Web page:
End of an era


Borough demolishes Building 25

Demolition of Building 25, the former administrative offices for the U.S. Rubber Co. at 58 Maple St. in Naugatuck, started Nov. 3. The work was expected to be finished this week. –LUKE MARSHALL
Demolition of Building 25, the former administrative offices for the U.S. Rubber Co. at 58 Maple St. in Naugatuck, started Nov. 3. The work was expected to be finished this week. –LUKE MARSHALL

NAUGATUCK — A small group of borough residents and officials gathered Monday morning on the corner of Maple Street and Old Firehouse Road to watch the last remnant of the U.S. Rubber Co. come down.

“It’s an end of a big era,” Naugatuck resident Kevin Bird said.

Demolition of the building at 58 Maple St., known as Building 25, started Monday. The work was expected to be complete by the end of this week.

The building was built in 1895 and served as the administrative offices for the U.S. Rubber Co., which eventually became Uniroyal. Uniroyal closed the building down in 1979 and it has sat vacant for the past 35 years. The company shuttered all Naugatuck production in 2001.

The Naugatuck Historical Society tried to raise money to make that building the home of a future society museum, dedicated in large part to the local rubber industry. The society had a sign on the side of the building at one point proclaiming there was more than $600,000 set aside for the project.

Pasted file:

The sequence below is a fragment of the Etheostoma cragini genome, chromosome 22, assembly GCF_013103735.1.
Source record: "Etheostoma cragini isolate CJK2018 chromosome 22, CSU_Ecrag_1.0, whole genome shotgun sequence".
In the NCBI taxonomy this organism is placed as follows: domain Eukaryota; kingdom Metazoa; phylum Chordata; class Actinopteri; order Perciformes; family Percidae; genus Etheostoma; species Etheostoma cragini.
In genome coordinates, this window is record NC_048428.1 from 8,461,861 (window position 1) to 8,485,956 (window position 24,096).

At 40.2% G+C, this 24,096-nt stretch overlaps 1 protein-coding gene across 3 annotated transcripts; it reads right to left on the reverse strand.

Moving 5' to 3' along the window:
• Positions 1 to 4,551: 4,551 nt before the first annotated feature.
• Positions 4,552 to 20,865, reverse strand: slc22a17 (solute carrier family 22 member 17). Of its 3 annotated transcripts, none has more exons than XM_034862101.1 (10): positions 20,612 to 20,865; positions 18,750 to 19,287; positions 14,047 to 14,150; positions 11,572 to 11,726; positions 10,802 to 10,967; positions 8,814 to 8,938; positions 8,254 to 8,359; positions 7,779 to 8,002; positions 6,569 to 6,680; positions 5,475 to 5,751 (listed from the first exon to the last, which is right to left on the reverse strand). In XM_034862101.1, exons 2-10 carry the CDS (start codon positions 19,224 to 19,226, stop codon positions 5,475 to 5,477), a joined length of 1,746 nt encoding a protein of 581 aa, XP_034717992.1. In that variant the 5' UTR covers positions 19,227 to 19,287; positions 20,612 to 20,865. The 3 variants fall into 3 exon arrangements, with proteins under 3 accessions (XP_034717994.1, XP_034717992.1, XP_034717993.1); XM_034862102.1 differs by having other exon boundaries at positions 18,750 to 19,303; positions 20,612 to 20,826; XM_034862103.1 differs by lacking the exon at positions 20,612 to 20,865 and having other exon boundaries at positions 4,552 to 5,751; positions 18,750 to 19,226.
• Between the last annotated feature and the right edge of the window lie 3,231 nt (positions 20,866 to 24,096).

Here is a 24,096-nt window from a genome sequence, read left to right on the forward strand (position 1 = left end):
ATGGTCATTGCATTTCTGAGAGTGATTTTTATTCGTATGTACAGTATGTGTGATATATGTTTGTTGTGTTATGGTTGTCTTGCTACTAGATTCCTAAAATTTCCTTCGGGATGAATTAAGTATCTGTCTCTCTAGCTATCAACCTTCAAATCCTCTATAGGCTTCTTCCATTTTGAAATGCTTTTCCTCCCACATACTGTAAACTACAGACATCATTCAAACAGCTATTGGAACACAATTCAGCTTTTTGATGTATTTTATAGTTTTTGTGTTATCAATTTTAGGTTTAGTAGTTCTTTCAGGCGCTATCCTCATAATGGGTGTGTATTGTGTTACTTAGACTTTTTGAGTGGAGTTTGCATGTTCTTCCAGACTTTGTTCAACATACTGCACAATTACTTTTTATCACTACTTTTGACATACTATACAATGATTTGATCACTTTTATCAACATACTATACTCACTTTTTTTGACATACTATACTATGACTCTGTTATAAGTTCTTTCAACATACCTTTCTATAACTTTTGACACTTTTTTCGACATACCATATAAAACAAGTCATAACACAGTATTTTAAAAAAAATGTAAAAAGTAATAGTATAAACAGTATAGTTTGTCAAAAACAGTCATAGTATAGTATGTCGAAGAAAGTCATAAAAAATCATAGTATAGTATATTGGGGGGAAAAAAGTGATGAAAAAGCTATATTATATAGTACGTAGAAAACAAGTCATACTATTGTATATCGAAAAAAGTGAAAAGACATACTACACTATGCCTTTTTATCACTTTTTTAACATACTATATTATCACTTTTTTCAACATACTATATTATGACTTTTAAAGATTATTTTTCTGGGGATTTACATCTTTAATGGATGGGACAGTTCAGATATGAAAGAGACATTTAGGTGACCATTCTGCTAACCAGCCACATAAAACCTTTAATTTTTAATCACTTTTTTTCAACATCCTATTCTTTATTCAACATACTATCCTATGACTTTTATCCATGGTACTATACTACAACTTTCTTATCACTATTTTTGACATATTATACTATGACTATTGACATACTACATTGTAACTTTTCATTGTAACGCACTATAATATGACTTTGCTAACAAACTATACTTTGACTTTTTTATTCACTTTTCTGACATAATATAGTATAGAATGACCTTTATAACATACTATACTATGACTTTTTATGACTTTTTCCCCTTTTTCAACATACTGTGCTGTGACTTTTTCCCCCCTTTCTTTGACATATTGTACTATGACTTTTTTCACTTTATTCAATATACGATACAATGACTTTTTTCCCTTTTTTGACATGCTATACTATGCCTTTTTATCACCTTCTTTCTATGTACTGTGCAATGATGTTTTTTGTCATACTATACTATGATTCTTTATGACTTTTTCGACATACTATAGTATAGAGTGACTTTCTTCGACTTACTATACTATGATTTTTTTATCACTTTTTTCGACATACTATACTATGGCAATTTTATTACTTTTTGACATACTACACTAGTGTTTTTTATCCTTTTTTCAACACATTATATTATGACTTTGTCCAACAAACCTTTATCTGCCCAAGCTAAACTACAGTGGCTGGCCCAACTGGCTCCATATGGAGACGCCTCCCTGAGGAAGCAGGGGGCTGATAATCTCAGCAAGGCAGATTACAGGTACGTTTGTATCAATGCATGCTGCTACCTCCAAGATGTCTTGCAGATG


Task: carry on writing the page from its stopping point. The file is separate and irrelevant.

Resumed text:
However, the cost to repair continued to rise to over $2 million dollars.

Much of the money raised was a promised state grant that Naugatuck never used and most of the rest was promised donations that people said they would give if the project moved forward. Those who did hand over money were offered their money back, historical society members have said. But most of the donors told the society to keep it for the general society fund, historical society leaders have said.

The borough received permission to demolish the building, which was on the National Register of Historic Places, from the state’s historic preservation officer earlier this year. The state also approved allowing the borough to use state funds previously given to the borough for other projects to put toward the demolition and preservation of the Bronson B. Tuttle House at 380 Church St. The historical society is planning to move from its current location, 195 Water St., into the Tuttle Building once the Board of Education moves to its new offices in Naugatuck High School.

The Board of Mayor and Burgesses awarded a $98,000 contract to Cherry Hill Construction of North Branford to tear down Building 25.

Tearing down Building 25 is viewed by some as a necessary step to redevelop Parcel C, the 2.1-acre piece of land on the corner of Water and Maple streets. Two developers have plans to build a medical center and a restaurant on the land.

Naugatuck Economic Development Corporation CEO Ron Pugliese said demolishing Building 25 is a step in the right direction for the progress of downtown Naugatuck.